The cheery news of an 80-year-old Mr. Pius Chuka Enebeli, admitted to the Nigerian Bar, exemplifies that age should not be a barrier to a worthy dream. The new wig was among the 2,259 persons recently called to the Bar in Abuja, after successfully passing the Bar final examinations, held in April. Among Mr. Enebeli’s contemporaries was Halima Buhari, the daughter of President Muhammadu Buhari. According to the Director-General of the Nigerian Law School, Olanrewaju Onadeko, the 80-year-old man is the oldest wig ever produced by the Nigerian Law School.
We congratulate Mr Enebeli for making history and wish him many years of practice in his new vocation. His success is an epic achievement and we commend his tenacity to fellow Nigerians. If an 80-year-old man can do it, so can any other, once there is determination. No doubt the new wig would have had a life of achievements in other endeavours and the most recent will just be a crown on all that. His success should therefore serve as an inspiration to both the young and old.
Mr Enebeli has shown that age should not be a barrier to learning and that should serve as a tonic for those now redundant, especially with the changing tides in our economy. A government in charge of a transitional economy to productivity, as the new government at the centre professes, should learn the virtue of promoting retraining programmes for those whose trade and practices are now being discouraged. Many of those now caught in the web of economic inactivity can actually be encouraged and supported through grants and opportunities to train in new vocations, so that they can contribute their quota to the new economy.
Most likely, Mr Enebeli would have suffered a lot of inconvenience to achieve success. It speaks to his doughty character and indomitable spirit for him to successfully complete a university education and also pass the Bar examination, at such an advanced age. It requires discipline and a vivacious spirit to be able to mix and compete with a much younger generation, many of whom by age could be his grandchildren. For his refusal to bow to the rigour of such a demanding academic pursuit, we toast to his success.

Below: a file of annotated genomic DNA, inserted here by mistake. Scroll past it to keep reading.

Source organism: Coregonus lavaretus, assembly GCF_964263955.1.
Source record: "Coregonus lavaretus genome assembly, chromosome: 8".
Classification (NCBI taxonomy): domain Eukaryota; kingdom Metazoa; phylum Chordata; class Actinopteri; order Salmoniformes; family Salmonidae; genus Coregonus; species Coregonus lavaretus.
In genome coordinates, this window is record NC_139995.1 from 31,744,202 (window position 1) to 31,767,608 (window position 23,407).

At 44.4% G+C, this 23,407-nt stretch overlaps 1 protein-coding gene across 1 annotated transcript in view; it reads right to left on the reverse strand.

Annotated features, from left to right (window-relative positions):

The story of the new wig is the stuff legends are made of. Former President Olusegun Obasanjo falls within the category of those for whom age is no barrier to learning. After serving as a civilian president, he went back to school and, not long ago, bagged first and second degrees from the National Open University of Nigeria (NOUN). He has also been active writing about his exploits and has published tomes on his career, even in his seventies. So, regardless of age, Obasanjo has, like Mr Enebeli, remained active and very productive.
Also, the renowned American diplomat and statesman, Henry Kissinger, keeps writing, publishing and speaking, despite his advanced age. Two years ago, at 91, Kissinger authored a seminal work on international diplomacy titled ‘World Order’, to the admiration of scholars around the world. The book, which has received world acclaim, depicts the intellectual sagacity of a man, who many of his contemporaries had completely resigned to infirmity. We can reasonably guess that his active lifestyle may have contributed to his longevity.
We encourage Mr Enebeli to consider putting his efforts into a book, to inspire, encourage and challenge others. Such an effort could propel one or two persons who before his achievement would think they are beyond any new endeavour, to thrust forward. It may also trigger some excitement among the older generation, and inspire even those in middle ages not to give up on new challenges. His story may also inspire a country, with a poor reading culture.
The new-wig also serves as good public relations for the Nigerian Law School. It projects the school as urbane, cultured and well-heeled, with an enabling environment for excellence for any person willing to come in to learn. We also congratulate all the other new wigs for successfully passing the rigorous qualifying Bar examination and getting called to the Nigerian Bar. We urge them to use their learning only for the greater good of our country.